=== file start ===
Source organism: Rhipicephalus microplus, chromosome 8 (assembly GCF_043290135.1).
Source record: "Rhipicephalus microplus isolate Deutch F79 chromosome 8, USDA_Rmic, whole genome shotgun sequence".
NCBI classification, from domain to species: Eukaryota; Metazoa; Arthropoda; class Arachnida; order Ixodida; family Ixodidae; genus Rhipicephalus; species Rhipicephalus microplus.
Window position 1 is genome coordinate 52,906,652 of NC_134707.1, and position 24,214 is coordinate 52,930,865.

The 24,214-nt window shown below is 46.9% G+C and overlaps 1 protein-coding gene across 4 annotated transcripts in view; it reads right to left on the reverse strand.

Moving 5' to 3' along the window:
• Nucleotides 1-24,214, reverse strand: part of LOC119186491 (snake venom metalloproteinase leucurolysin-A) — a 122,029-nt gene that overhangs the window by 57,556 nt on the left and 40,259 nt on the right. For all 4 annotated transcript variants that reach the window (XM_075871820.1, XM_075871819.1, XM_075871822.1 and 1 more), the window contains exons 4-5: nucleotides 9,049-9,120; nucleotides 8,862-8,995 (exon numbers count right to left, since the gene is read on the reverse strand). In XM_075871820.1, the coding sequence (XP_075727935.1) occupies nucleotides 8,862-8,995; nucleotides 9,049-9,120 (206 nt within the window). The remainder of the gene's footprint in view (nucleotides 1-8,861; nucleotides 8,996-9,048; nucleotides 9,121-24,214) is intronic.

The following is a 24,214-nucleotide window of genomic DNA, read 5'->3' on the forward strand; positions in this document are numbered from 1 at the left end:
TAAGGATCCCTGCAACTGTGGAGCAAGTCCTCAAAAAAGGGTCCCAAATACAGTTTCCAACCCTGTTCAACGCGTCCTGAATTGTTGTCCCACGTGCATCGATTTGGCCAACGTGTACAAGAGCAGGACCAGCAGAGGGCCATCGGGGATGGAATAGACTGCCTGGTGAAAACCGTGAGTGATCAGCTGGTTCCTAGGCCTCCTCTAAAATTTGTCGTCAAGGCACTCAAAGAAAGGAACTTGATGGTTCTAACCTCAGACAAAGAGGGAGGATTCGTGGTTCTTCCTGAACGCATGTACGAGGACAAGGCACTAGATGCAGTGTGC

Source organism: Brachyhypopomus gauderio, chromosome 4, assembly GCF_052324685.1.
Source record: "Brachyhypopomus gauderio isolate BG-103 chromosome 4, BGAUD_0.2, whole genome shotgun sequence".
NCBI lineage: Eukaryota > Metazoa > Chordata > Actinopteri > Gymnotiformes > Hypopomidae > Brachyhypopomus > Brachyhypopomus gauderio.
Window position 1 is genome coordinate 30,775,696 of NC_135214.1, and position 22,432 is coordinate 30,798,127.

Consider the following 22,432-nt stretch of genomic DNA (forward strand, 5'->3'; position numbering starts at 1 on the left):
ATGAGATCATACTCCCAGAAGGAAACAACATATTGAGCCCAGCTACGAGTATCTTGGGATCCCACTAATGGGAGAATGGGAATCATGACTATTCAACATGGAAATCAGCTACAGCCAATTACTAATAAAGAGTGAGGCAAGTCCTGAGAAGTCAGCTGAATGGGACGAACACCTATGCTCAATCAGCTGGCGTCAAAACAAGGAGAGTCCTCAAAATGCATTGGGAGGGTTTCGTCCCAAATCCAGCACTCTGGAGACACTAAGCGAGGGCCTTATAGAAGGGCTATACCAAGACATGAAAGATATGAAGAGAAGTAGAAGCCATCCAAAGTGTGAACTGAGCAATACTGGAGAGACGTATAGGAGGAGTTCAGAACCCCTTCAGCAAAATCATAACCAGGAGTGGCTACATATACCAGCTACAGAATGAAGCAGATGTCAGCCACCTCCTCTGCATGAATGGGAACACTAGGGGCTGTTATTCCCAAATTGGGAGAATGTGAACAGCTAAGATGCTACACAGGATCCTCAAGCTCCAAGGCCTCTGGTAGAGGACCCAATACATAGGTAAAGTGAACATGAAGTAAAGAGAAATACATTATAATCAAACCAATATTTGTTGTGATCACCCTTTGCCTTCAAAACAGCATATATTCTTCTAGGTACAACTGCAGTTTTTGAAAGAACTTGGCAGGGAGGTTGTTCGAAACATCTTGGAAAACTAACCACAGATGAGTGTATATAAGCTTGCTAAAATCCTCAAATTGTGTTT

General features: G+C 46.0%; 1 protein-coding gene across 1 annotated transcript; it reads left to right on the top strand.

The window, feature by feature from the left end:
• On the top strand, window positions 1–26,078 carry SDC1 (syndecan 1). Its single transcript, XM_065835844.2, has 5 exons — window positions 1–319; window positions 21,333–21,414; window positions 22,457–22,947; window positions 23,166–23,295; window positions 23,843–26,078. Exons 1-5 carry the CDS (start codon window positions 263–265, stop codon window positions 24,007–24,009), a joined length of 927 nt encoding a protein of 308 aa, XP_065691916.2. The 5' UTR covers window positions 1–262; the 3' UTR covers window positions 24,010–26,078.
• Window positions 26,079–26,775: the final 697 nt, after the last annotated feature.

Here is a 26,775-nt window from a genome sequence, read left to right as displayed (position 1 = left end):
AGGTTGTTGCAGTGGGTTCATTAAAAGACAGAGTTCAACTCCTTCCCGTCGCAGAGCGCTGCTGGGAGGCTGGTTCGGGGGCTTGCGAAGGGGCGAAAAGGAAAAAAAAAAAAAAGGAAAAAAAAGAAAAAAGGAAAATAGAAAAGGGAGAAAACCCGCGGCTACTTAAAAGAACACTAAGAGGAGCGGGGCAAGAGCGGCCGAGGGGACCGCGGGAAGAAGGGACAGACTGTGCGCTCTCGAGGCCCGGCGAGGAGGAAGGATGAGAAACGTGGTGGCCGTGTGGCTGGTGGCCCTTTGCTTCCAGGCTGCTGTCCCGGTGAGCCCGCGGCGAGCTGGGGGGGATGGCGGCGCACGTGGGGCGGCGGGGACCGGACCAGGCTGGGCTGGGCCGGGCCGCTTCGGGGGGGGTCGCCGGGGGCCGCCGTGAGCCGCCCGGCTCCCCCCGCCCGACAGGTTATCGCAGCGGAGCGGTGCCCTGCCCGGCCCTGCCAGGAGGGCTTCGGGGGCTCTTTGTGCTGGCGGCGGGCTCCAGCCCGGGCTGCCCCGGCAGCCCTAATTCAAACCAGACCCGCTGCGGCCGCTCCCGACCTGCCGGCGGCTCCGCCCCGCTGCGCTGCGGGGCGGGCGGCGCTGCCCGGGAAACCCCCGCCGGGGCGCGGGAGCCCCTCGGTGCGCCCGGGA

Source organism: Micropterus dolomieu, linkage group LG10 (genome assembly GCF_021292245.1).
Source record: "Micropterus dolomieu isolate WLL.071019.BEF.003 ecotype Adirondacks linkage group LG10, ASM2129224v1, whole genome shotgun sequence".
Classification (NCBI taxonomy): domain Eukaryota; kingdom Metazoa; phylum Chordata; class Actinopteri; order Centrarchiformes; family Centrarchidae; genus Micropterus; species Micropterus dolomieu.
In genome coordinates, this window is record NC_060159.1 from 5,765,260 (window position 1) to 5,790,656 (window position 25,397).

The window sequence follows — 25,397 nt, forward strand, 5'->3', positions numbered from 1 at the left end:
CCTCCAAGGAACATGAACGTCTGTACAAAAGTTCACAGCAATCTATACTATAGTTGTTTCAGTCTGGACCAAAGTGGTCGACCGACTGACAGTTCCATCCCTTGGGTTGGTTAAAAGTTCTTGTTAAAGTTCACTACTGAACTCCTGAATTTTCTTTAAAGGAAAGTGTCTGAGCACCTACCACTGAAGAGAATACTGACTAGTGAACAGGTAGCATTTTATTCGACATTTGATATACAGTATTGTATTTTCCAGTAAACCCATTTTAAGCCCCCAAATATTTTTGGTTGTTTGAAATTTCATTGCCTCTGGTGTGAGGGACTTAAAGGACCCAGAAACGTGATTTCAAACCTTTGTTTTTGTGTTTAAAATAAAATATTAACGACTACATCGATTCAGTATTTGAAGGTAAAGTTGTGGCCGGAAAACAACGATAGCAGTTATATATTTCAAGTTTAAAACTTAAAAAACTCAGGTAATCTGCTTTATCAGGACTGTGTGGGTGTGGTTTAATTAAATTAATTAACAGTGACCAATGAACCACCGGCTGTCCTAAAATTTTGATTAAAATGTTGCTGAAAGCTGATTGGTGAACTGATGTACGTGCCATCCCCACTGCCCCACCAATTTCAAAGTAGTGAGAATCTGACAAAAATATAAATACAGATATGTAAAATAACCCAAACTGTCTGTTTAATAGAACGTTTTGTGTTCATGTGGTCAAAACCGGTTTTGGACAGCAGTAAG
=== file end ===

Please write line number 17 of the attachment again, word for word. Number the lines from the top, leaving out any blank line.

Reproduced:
The window, feature by feature from the left end: